The first Halo game really caught on with gamers. As a matter of fact, the installment landed at #14 on IGN’s 2006 list of the 100 Top Video Games Ever. The game’s developers, Bungie Studios, upped the ante with Halo 2, which added an Xbox Live component to the mix. This allowed Halo fans to go online and compete with other Halo fans around the world.

The word “phenomenon” is used quite liberally in the world of pop culture, but Halo truly is a phenomenon in every sense of the word. The impending release of Halo 3, the first for Microsoft’s Xbox360 platform, has the gaming world buzzing. Turn on G4’s Attack of the Show any given day and odds are that you’ll find them talking about the game. The property has made its way into novels, action figures, soundtracks, and there is also talk of a possible Halo movie produced by Lord of the Rings director Peter Jackson.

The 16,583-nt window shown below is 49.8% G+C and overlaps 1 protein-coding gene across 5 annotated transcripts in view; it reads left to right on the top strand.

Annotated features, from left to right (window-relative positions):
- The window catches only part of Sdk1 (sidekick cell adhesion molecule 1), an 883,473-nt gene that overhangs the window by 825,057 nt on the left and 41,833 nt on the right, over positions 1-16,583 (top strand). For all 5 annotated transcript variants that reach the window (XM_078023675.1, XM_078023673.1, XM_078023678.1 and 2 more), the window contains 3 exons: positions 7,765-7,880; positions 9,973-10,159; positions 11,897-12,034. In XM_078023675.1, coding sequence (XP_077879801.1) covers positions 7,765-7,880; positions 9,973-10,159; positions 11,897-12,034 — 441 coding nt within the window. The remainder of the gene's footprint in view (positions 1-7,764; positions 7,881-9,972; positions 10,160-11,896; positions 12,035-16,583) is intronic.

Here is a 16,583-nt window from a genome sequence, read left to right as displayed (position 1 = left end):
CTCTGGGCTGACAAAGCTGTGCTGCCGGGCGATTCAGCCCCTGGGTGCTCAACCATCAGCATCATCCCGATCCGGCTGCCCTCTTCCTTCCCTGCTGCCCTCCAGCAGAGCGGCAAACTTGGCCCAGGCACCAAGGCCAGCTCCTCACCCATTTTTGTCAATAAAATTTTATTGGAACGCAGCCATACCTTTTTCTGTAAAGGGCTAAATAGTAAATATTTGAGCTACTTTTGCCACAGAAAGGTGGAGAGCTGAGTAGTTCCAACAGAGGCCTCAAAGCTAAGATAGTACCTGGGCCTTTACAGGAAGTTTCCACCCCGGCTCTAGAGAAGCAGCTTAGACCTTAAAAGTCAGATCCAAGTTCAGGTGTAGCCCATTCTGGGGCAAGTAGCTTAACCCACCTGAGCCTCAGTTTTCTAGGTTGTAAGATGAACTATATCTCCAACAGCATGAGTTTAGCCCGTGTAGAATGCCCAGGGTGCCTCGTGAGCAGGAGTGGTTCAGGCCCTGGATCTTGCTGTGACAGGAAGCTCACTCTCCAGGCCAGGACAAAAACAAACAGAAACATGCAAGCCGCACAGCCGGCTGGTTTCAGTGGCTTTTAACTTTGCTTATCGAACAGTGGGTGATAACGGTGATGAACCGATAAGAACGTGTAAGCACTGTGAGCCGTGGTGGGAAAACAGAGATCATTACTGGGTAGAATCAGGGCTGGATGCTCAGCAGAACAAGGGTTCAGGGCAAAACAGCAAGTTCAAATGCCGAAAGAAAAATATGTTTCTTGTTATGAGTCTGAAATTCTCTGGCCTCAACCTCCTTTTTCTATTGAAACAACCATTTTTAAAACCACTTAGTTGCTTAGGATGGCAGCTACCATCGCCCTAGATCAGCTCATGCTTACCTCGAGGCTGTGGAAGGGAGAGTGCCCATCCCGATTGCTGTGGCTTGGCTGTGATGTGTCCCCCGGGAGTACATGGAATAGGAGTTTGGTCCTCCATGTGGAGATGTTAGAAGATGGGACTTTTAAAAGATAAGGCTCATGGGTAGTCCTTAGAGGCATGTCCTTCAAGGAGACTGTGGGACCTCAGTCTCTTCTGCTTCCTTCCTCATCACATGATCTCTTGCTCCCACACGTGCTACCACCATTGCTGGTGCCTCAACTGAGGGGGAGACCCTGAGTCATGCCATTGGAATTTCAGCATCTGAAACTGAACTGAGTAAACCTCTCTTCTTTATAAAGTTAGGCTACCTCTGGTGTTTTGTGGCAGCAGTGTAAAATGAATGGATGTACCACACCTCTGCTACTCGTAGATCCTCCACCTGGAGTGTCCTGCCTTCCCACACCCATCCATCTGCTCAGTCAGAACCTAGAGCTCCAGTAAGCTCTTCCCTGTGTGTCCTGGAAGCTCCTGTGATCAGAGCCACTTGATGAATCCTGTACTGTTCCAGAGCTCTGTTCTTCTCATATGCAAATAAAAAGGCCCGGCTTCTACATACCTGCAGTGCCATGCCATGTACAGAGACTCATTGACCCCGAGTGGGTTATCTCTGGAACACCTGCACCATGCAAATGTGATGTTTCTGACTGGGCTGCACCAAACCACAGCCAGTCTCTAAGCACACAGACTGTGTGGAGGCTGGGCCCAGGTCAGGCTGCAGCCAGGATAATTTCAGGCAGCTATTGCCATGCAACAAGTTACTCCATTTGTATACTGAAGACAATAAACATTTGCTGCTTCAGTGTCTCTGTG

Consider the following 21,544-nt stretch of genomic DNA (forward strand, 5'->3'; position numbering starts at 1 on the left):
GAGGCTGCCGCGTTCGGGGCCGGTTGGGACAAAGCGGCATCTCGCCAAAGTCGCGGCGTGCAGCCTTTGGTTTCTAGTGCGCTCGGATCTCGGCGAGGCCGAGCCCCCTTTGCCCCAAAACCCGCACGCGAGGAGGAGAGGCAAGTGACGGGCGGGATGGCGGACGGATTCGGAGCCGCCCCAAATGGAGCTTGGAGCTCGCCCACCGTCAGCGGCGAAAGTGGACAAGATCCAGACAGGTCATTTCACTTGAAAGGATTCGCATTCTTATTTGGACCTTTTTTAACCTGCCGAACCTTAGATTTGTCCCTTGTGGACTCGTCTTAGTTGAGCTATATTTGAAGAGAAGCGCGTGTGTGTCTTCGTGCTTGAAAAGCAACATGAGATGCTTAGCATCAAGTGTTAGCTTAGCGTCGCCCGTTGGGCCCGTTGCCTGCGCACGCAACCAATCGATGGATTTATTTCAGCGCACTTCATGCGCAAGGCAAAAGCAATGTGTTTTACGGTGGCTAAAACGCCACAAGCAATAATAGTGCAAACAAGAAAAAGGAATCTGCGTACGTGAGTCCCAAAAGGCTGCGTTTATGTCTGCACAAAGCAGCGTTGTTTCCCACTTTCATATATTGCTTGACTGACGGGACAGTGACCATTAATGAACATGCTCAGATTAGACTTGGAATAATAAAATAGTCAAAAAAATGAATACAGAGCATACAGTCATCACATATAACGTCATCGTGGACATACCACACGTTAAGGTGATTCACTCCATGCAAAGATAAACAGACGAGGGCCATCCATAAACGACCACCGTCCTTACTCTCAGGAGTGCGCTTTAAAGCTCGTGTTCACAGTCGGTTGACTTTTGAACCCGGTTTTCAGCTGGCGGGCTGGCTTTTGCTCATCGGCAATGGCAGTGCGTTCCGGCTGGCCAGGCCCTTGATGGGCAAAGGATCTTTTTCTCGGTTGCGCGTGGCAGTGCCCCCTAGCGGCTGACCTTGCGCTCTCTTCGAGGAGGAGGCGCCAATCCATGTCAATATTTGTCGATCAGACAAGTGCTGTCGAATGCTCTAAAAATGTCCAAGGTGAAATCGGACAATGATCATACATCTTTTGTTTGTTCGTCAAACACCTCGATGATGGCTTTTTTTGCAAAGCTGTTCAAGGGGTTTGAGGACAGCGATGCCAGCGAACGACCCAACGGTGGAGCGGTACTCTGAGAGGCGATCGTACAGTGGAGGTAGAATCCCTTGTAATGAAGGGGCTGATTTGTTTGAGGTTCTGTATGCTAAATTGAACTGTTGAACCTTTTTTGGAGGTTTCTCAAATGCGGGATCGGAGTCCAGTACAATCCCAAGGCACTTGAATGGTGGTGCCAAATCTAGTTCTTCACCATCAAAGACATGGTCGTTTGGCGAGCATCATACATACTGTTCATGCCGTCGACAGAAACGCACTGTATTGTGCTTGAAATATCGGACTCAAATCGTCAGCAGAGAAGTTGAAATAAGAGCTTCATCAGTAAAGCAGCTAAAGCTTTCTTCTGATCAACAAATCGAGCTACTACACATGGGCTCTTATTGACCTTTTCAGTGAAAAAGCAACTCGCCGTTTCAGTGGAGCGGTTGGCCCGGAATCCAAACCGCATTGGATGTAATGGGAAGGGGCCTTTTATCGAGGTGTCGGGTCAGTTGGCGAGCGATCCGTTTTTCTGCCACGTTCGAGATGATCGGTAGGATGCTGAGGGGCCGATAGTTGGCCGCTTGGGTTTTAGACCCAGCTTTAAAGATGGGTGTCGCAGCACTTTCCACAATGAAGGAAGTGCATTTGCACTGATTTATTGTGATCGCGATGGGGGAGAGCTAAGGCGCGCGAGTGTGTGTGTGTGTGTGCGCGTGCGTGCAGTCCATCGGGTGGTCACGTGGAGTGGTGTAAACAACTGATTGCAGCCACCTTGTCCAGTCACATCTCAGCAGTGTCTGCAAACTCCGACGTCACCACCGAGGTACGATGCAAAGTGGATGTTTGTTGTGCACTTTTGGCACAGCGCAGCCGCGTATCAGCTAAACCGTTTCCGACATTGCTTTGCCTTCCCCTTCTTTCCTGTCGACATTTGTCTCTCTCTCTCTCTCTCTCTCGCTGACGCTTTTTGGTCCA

Given all of this, it would only be a matter of time before Halo reached comic book pages. Marvel’s partnership with Microsoft and Bungie Studios began in July of 2006 when the comic company published the 128-page hardcover Halo Graphic Novel. The respect Marvel has for the Halo franchise shows in the international line-up of creators involved in the book, including legendary names such as Geoff Darrow, Simon Bisley and Jean “Moebius” Giraud.

This respect continues with tomorrow’s Halo: Uprising . Coming a little over a month before the North America release date of September 25th for Halo 3 (the game will also be released in Australia that day, in Europe the day after and in Japan on September 27th), the miniseries picks up where Halo 2 left off and surely will set the stage for the next installment of the game. The story is written by what is arguably Marvel’s best writer, Brian Michael Bendis, with art by his Daredevil cohort, Alex Maleev.